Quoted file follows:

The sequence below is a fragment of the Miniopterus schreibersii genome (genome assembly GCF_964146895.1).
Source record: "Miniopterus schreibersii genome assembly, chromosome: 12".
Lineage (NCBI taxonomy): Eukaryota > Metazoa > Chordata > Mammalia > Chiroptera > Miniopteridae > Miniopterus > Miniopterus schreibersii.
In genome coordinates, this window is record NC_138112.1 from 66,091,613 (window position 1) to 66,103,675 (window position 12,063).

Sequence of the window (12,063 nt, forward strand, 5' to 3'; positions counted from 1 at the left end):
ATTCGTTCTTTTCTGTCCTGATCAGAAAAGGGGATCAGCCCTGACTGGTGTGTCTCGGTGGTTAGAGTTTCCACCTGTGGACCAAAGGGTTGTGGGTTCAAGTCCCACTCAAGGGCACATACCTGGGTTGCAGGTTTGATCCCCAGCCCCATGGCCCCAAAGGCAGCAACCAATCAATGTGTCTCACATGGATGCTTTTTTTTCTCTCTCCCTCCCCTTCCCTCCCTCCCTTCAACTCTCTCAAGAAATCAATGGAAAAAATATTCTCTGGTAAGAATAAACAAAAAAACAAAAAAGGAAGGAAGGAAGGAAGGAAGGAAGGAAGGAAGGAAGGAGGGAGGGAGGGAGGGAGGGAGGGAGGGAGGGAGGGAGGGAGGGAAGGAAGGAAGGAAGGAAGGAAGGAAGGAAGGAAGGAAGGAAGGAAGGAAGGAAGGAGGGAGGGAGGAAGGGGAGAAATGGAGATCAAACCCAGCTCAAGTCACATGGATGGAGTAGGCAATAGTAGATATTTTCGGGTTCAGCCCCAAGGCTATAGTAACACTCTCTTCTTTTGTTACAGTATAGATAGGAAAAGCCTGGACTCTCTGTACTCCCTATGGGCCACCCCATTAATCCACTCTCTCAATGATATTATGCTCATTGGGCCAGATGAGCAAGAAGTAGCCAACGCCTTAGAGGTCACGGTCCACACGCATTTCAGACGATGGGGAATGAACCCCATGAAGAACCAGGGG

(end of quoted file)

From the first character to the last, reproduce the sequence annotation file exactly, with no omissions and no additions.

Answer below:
The sequence below is a fragment of the Miniopterus schreibersii genome (genome assembly GCF_964146895.1).
Source record: "Miniopterus schreibersii genome assembly, chromosome: 12".
Lineage (NCBI taxonomy): Eukaryota > Metazoa > Chordata > Mammalia > Chiroptera > Miniopteridae > Miniopterus > Miniopterus schreibersii.
In genome coordinates, this window is record NC_138112.1 from 66,091,613 (window position 1) to 66,103,675 (window position 12,063).

Sequence of the window (12,063 nt, forward strand, 5' to 3'; positions counted from 1 at the left end):
ATTCGTTCTTTTCTGTCCTGATCAGAAAAGGGGATCAGCCCTGACTGGTGTGTCTCGGTGGTTAGAGTTTCCACCTGTGGACCAAAGGGTTGTGGGTTCAAGTCCCACTCAAGGGCACATACCTGGGTTGCAGGTTTGATCCCCAGCCCCATGGCCCCAAAGGCAGCAACCAATCAATGTGTCTCACATGGATGCTTTTTTTTCTCTCTCCCTCCCCTTCCCTCCCTCCCTTCAACTCTCTCAAGAAATCAATGGAAAAAATATTCTCTGGTAAGAATAAACAAAAAAACAAAAAAGGAAGGAAGGAAGGAAGGAAGGAAGGAAGGAAGGAAGGAGGGAGGGAGGGAGGGAGGGAGGGAGGGAGGGAGGGAGGGAGGGAAGGAAGGAAGGAAGGAAGGAAGGAAGGAAGGAAGGAAGGAAGGAAGGAAGGAAGGAGGGAGGGAGGAAGGGGAGAAATGGAGATCAAACCCAGCTCAAGTCACATGGATGGAGTAGGCAATAGTAGATATTTTCGGGTTCAGCCCCAAGGCTATAGTAACACTCTCTTCTTTTGTTACAGTATAGATAGGAAAAGCCTGGACTCTCTGTACTCCCTATGGGCCACCCCATTAATCCACTCTCTCAATGATATTATGCTCATTGGGCCAGATGAGCAAGAAGTAGCCAACGCCTTAGAGGTCACGGTCCACACGCATTTCAGACGATGGGGAATGAACCCCATGAAGAACCAGGGG